Why didn’t it work out with the German and Dutch co-producers?

I did have Bero Beyer of Augustus Films attached to my project but he was busy completing two of his bigger productions and he also was taking a consultant’s role at the Dutch film fund that would have caused a conflict of interest. The German producer just could not raise the funds.

I think the problem was that the film budget was too small to get into a ‘normal’ European co-production deal. Most of the fund managers felt that this kind of a film should be produced with the Fonds Sud grants.

Would you say it’s getting easier for India’s independent filmmakers to raise finance and find distribution?

I think it is possible now to raise funds for the production of independent films in India. There are lots of young producers who have jumped into the circus. But finding distribution is still an enormous battle.

Nationally it is catastrophic. Releasing independent films theatrically is 90% of the times paid by the producer. The distributer takes whatever they can collect and films are often thrown out of the cinemas very quickly. There is a movement by a union of producers who want to impose a minimum stay in a cinema before distributers pull the film out but it’s still being discussed. Producers don’t even make back the p&a investment that they have spent. Satellite TV sales are the only fallback one has.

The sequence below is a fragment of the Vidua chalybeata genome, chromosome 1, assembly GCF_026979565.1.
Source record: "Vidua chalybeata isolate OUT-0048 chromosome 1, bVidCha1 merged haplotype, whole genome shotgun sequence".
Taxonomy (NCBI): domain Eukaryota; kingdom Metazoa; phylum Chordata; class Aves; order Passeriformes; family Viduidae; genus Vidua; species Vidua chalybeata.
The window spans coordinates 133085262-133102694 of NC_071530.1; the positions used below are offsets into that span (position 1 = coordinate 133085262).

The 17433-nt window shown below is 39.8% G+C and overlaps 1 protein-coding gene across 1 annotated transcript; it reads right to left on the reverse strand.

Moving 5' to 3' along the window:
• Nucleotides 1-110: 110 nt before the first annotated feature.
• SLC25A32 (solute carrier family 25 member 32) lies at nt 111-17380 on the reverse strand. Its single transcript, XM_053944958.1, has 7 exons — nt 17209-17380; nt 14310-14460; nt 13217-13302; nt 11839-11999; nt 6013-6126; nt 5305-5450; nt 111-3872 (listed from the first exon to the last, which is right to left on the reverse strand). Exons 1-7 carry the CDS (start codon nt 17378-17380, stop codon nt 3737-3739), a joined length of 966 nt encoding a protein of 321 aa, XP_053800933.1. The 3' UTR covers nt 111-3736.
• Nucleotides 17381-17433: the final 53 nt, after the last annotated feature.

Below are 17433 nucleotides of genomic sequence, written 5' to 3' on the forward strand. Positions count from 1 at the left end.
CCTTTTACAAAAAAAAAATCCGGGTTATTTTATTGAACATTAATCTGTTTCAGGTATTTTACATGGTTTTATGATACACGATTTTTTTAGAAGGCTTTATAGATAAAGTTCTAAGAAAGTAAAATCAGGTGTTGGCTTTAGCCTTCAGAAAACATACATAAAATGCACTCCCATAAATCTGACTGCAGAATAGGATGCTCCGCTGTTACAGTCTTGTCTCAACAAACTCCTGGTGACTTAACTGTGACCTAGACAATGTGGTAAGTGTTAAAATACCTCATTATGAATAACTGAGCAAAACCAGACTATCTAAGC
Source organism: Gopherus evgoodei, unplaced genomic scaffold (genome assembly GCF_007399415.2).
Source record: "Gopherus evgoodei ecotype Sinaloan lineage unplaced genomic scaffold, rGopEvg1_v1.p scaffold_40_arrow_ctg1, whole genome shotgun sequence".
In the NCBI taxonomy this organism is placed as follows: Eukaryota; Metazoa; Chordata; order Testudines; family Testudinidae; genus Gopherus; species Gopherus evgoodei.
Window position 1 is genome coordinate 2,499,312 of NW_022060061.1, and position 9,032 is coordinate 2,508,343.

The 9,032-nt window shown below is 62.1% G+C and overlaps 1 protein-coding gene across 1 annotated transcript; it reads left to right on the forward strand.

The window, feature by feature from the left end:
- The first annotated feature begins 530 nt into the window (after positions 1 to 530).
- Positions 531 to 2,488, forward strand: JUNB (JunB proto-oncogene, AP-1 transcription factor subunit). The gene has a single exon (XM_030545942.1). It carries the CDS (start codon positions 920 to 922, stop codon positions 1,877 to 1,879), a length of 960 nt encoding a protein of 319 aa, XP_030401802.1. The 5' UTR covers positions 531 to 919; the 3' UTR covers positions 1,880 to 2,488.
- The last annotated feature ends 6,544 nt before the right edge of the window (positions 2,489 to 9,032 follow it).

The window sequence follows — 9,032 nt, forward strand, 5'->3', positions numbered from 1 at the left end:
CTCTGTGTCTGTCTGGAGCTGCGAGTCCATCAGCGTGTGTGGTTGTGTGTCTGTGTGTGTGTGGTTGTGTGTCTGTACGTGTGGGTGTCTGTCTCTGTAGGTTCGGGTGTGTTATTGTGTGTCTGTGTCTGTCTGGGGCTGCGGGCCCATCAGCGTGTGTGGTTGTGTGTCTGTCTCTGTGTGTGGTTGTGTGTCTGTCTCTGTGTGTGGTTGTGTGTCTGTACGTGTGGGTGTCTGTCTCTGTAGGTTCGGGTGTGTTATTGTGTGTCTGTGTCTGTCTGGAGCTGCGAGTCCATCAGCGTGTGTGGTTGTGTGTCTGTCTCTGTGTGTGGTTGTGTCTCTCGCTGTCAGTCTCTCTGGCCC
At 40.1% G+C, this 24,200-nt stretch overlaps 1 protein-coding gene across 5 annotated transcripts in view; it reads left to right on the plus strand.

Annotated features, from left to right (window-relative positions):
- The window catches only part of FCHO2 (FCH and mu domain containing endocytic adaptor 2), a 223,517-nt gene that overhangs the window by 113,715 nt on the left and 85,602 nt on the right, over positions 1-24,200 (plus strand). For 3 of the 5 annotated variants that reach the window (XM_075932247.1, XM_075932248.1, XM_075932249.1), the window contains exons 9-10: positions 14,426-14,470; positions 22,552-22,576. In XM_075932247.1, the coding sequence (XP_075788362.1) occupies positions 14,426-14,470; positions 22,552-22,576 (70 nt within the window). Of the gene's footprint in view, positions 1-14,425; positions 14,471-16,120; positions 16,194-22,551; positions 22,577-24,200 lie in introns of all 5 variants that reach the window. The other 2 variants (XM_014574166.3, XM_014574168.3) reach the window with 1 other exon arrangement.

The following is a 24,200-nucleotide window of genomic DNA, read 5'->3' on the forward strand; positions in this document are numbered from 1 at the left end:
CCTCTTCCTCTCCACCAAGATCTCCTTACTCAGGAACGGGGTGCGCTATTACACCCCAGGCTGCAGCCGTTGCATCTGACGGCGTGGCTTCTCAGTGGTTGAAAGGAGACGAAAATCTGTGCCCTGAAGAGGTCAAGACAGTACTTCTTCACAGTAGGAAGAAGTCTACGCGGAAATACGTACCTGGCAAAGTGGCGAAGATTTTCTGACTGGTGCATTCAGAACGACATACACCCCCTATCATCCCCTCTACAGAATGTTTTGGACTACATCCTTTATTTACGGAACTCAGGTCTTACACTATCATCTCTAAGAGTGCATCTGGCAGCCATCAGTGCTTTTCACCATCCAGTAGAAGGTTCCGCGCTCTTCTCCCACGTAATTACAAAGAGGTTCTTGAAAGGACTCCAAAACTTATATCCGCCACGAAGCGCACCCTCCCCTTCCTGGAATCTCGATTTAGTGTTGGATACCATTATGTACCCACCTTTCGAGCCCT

The NFDC remains the only space where funding for some kind of experimentation can take place. But it has a very fragile existence, as they are dependent on political will and the vision of the party in power.   

Internationally, I think that the space is too small and the desires of the Western sales agents and the markets tend to be very conservative and essentialist with our films. With cinemagoers in Europe shrinking to the 50+ years age bracket there is little space for new narratives. But I think that there will be a lot more of “engineered films” from India in the international market. Script consultants and labs will help fashion and mold the specificities of the Indian narrative into a more acceptable, marketable and apolitical one: as one sales agent called it – ‘conventional art-house cinema’. 

What are you working on next?

I am working on a feature project titled Offspring. The film takes place in two countries, India and France. It’s an ideal co-production film as there are main protagonists from both countries and major shooting in both countries. It’s a film about gender and power. Marc Irmer and I want to continue our association and perhaps we’ll be here with it at the next Asian Project Market.

I am also working on a neo-noir genre film that is an adaption of a novel but it is early days.